Support this podcast at: patreon.com/unorthodoxy

 

00:0000:00

The book of Job is one of the most brilliant and perplexing literary works to grace the stage of the human drama; and this is the first episode in a series on Unorthodoxy that focuses on this amazing book. The aim in this series is to look for unfamiliar nuggets of brilliance in what is, for many, an overly familiar text. In this episode, we take a look at the hermeneutical idea of a "surplus of meaning" and how the awareness of layers of meaning can begin to help us to look for fresh insights and new wisdom in, among other places, the book of Job. We also look at how (and why) the book of Job is not like a Netflix show. Although this series is rooted in solid scholarship, occasionally scholarly detail has needed to be sacrificed for the sake of what is hopefully a more pleasant listening experience.

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This is a recording of the second part of a two-part talk series on the Enneagram (The first part can be listened to in episode 52 of this podcast). The focus of this talk is on personal growth and on the importance of, in the process of growing, being reconciled to what psychoanalysts call the Unconscious: the shadow-side of the self and what Enneagram teachers refer to as the "soul child." You can support this podcast at: https://www.patreon.com/unorthodoxy 

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This episode offers an overview of the Enneagram of Personality, with a specific focus on the issue/defense mechanism of projection, as well as a number of core issues related to each type; namely (1) what the wounding message of each type is, (2) what each type avoids, (3) what each type projects, (4) what the primary defense mechanism of each type is, (5) what the primary vulnerability or sore spot of each type is, (6) what the pitfalls and vices of each type are, (7) what core virtue of each type has, and (8) the expression of wholeness that each type is invited into. I also offer a few images to give a feel for each type, and name some examples from history and fiction of each type. Right at the end, you'll hear a rough sketch of each type's talk style too.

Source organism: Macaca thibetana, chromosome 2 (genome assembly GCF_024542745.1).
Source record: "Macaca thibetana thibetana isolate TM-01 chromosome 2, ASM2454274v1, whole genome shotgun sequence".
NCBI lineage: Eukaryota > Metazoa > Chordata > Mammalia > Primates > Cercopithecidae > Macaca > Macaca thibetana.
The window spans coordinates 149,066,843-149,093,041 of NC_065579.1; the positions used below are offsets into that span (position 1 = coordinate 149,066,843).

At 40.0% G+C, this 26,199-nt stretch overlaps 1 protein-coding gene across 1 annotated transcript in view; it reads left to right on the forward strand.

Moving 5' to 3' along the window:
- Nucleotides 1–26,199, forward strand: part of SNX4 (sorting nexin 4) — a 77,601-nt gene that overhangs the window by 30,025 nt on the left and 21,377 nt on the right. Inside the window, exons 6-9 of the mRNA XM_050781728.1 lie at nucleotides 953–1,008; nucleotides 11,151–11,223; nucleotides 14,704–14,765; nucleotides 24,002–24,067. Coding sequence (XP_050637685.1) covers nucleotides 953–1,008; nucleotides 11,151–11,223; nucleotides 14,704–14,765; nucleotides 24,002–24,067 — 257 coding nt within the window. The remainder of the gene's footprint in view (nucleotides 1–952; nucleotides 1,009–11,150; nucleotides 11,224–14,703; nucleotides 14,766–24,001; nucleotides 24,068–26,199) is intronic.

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This is a recording of a talk I gave recently to some kids at a local Christian highschool on the subject of brainwashing. The talk is something of a mix between media theory (following the approach of Marshall McLuhan) and mimetic theory (following René Girard). The idea was to present something provocative that got my young audience to think about their own context and how they're affected but it. I realize that some of the ideas here need more nuance than I was able to provide in a talk of this nature, so there's a pretty strong chance that I come across here as being more one-sided and over-confident on certain matters than is my usual preference/intention. 

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In this episode I'm talking about a few of the powerful life-changing ideas of the Stoics—philosophers like Epictetus, Seneca and Marcus Aurelius. I also (too) briefly touch on some of the overlaps between Stoicism and Christian theology. For more on that particular subject you can have a look at "Stoicism in Early Christianity," edited by Tuomas Rasimus, Troels Engberg-Pedersen, and Ismo Dunderberg. I refer here mostly to (my own take on) Epictetus's "Discourses and Selected Writings," as well as Marcus Aurelius's "Meditations."